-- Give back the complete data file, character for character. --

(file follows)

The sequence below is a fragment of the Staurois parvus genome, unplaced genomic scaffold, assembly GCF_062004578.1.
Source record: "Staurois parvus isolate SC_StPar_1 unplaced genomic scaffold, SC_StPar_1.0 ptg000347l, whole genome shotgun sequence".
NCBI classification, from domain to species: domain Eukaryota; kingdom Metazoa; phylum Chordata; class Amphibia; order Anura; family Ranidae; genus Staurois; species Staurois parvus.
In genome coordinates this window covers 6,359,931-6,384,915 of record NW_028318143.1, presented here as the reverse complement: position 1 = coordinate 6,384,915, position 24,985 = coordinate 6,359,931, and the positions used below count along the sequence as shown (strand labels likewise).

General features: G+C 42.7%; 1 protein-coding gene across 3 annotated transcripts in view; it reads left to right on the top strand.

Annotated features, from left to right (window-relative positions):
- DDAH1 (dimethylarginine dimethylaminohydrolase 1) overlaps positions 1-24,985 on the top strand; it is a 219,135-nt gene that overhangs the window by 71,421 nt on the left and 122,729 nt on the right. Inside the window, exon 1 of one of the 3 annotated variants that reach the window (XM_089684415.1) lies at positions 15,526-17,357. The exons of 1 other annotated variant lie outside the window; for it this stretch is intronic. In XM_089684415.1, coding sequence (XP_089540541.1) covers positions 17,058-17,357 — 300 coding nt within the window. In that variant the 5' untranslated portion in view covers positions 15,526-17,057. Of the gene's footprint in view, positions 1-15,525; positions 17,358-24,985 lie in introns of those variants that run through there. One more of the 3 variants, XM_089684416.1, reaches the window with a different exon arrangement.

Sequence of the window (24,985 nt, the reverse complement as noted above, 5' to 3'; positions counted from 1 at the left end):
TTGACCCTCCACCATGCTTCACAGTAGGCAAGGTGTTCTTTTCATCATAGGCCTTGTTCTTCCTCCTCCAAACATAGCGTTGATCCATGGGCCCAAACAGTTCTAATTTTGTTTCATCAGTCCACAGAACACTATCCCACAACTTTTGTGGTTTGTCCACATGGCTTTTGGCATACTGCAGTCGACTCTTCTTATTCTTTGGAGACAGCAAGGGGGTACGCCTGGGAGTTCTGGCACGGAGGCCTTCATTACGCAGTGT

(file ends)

The sequence below is a fragment of the Staurois parvus genome, unplaced genomic scaffold, assembly GCF_062004578.1.
Source record: "Staurois parvus isolate SC_StPar_1 unplaced genomic scaffold, SC_StPar_1.0 ptg000347l, whole genome shotgun sequence".
NCBI classification, from domain to species: domain Eukaryota; kingdom Metazoa; phylum Chordata; class Amphibia; order Anura; family Ranidae; genus Staurois; species Staurois parvus.
In genome coordinates this window covers 6,359,931-6,384,915 of record NW_028318143.1, presented here as the reverse complement: position 1 = coordinate 6,384,915, position 24,985 = coordinate 6,359,931, and the positions used below count along the sequence as shown (strand labels likewise).

General features: G+C 42.7%; 1 protein-coding gene across 3 annotated transcripts in view; it reads left to right on the top strand.

Annotated features, from left to right (window-relative positions):
- DDAH1 (dimethylarginine dimethylaminohydrolase 1) overlaps positions 1-24,985 on the top strand; it is a 219,135-nt gene that overhangs the window by 71,421 nt on the left and 122,729 nt on the right. Inside the window, exon 1 of one of the 3 annotated variants that reach the window (XM_089684415.1) lies at positions 15,526-17,357. The exons of 1 other annotated variant lie outside the window; for it this stretch is intronic. In XM_089684415.1, coding sequence (XP_089540541.1) covers positions 17,058-17,357 — 300 coding nt within the window. In that variant the 5' untranslated portion in view covers positions 15,526-17,057. Of the gene's footprint in view, positions 1-15,525; positions 17,358-24,985 lie in introns of those variants that run through there. One more of the 3 variants, XM_089684416.1, reaches the window with a different exon arrangement.

Sequence of the window (24,985 nt, the reverse complement as noted above, 5' to 3'; positions counted from 1 at the left end):
TTGACCCTCCACCATGCTTCACAGTAGGCAAGGTGTTCTTTTCATCATAGGCCTTGTTCTTCCTCCTCCAAACATAGCGTTGATCCATGGGCCCAAACAGTTCTAATTTTGTTTCATCAGTCCACAGAACACTATCCCACAACTTTTGTGGTTTGTCCACATGGCTTTTGGCATACTGCAGTCGACTCTTCTTATTCTTTGGAGACAGCAAGGGGGTACGCCTGGGAGTTCTGGCACGGAGGCCTTCATTACGCAGTGT